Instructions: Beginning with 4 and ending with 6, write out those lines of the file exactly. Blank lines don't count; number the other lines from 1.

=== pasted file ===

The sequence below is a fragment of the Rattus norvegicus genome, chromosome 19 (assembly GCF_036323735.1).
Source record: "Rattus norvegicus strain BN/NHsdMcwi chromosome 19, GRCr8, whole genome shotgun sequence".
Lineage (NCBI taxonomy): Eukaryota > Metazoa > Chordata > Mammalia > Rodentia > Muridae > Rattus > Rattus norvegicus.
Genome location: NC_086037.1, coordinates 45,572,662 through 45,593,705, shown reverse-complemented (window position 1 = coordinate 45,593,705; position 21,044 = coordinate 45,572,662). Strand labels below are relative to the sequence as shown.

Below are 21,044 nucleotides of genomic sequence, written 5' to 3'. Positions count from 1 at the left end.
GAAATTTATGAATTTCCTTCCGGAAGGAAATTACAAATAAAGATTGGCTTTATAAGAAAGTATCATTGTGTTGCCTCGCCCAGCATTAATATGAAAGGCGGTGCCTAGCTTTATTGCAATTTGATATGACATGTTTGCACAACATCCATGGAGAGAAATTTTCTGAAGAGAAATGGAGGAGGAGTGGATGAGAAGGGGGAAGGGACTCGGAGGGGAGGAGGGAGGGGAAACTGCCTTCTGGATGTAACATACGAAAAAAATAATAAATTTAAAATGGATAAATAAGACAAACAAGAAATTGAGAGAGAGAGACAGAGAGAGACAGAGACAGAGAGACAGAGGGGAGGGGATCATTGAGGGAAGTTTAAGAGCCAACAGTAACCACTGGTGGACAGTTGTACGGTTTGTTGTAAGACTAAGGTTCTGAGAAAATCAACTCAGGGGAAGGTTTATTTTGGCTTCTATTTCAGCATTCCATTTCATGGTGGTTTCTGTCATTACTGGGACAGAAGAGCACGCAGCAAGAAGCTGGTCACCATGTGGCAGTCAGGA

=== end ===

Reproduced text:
Genome location: NC_086037.1, coordinates 45,572,662 through 45,593,705, shown reverse-complemented (window position 1 = coordinate 45,593,705; position 21,044 = coordinate 45,572,662). Strand labels below are relative to the sequence as shown.

Below are 21,044 nucleotides of genomic sequence, written 5' to 3'. Positions count from 1 at the left end.
GAAATTTATGAATTTCCTTCCGGAAGGAAATTACAAATAAAGATTGGCTTTATAAGAAAGTATCATTGTGTTGCCTCGCCCAGCATTAATATGAAAGGCGGTGCCTAGCTTTATTGCAATTTGATATGACATGTTTGCACAACATCCATGGAGAGAAATTTTCTGAAGAGAAATGGAGGAGGAGTGGATGAGAAGGGGGAAGGGACTCGGAGGGGAGGAGGGAGGGGAAACTGCCTTCTGGATGTAACATACGAAAAAAATAATAAATTTAAAATGGATAAATAAGACAAACAAGAAATTGAGAGAGAGAGACAGAGAGAGACAGAGACAGAGAGACAGAGGGGAGGGGATCATTGAGGGAAGTTTAAGAGCCAACAGTAACCACTGGTGGACAGTTGTACGGTTTGTTGTAAGACTAAGGTTCTGAGAAAATCAACTCAGGGGAAGGTTTATTTTGGCTTCTATTTCAGCATTCCATTTCATGGTGGTTTCTGTCATTACTGGGACAGAAGAGCACGCAGCAAGAAGCTGGTCACCATGTGGCAGTCAGGA